•        Managing anxiety
•        Handling high stress situations
•        Dealing with frustration
•        Staying on tasks to finishing point
•        Effectively using fine and gross motor skills

When comparing children’s sensory processing problems with coping abilities, the sensory
processing problems were mostly related to the child’s difficulty with their ability to
:

•        Handle new situations
•        Change plans / transition
•        Appropriately learn new situations
•        Understand independence and dependence
•        Use self-defense successfully
•        Have an proper activity level
•        Control impulses

Sensory processing disorder is often associated with other diagnoses such as:

•        Pervasive developmental disorder/ autism spectrum
•        Learning disabilities/ attention deficit disorder
•        Language disorders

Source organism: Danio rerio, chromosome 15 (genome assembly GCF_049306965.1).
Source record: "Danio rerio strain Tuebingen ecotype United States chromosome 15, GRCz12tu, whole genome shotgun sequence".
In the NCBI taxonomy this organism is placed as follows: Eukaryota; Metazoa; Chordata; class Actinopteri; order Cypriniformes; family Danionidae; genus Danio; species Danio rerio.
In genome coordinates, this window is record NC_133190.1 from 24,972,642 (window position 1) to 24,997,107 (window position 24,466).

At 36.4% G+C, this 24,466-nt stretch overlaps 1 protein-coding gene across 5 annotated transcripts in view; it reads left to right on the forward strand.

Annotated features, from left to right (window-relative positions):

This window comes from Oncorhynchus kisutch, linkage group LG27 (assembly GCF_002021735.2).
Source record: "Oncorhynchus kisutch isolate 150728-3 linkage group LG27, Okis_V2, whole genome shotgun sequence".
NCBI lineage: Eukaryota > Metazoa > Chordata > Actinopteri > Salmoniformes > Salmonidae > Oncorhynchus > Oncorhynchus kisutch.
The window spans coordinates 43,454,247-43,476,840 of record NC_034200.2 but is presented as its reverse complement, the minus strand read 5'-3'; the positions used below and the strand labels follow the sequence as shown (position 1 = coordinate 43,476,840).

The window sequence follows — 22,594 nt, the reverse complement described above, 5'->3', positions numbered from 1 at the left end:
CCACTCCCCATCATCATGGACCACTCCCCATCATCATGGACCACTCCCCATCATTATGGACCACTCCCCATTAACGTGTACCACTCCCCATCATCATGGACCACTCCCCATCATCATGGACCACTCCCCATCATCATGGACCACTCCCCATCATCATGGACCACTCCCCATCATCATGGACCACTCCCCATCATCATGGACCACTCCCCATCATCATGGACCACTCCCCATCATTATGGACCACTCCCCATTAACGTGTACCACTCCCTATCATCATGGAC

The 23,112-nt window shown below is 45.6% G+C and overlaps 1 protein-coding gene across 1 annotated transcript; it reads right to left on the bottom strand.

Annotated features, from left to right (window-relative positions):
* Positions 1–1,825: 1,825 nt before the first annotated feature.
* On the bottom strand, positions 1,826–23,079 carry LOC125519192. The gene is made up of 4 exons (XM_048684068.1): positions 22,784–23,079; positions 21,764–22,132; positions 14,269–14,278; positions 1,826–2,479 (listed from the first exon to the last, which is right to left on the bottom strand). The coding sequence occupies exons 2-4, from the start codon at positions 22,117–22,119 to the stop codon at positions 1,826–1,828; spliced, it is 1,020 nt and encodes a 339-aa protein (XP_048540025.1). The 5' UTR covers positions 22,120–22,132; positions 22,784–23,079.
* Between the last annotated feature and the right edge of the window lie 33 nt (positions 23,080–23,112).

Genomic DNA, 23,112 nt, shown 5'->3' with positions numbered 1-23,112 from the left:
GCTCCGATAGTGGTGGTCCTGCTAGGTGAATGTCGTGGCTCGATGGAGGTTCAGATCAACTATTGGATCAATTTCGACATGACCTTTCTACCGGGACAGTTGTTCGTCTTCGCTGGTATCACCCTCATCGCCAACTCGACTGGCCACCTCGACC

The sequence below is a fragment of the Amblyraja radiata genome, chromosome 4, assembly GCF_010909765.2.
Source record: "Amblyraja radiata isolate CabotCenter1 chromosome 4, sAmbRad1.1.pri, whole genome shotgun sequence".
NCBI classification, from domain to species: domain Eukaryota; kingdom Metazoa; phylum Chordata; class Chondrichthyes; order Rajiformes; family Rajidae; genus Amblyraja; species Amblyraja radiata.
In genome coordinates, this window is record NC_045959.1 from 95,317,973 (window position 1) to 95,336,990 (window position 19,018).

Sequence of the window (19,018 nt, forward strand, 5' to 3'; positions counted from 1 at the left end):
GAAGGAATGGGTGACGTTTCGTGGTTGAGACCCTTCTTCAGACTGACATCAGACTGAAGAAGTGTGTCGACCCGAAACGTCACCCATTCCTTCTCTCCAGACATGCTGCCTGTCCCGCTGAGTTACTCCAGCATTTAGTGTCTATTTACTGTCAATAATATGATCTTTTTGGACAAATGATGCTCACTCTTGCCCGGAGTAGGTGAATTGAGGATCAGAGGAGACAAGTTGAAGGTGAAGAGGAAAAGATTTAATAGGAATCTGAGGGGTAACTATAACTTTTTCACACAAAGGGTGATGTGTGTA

•        Behavioral disorders
•        Anxiety disorder/ depression

Children with sensory processing disorder may display the following behaviors:

•        May not like messy things or getting dirty
•        May not like to be touched, hugged or cuddled
•        Likes to touch objects and people to the point of becoming annoying
•        May frequently put things in his/her mouth
•        Refuses to brushing teeth
•        May gag during tooth brushing

Sensory seeking children appear to desire touch because they need sensation that is intense, frequent and/or
of long interval.  Touch systems around the head and face may contribute to over-sensitive to touch, leading
to poor tolerance of anything around the mouth.

Sensory Under-Sensitivity

Children with under sensitivity do not respond to and may seem uninterested or unresponsive to
sensory experiences. These children may exhibit the following traits:

•        The child seems weak, slumps, and leans on people or furniture.
•        The child has low energy and has a hard time waking up.
•        The child gets tired easily, lies around and appears to have little motivation to walk around.
•        The child does things very slowly.
•        The child seems depressed or neutral.

Sensory Over-Sensitivity

Children with over sensitivity respond to sensations from just one sensory system faster, with more intensity
or for a longer period than typical peers.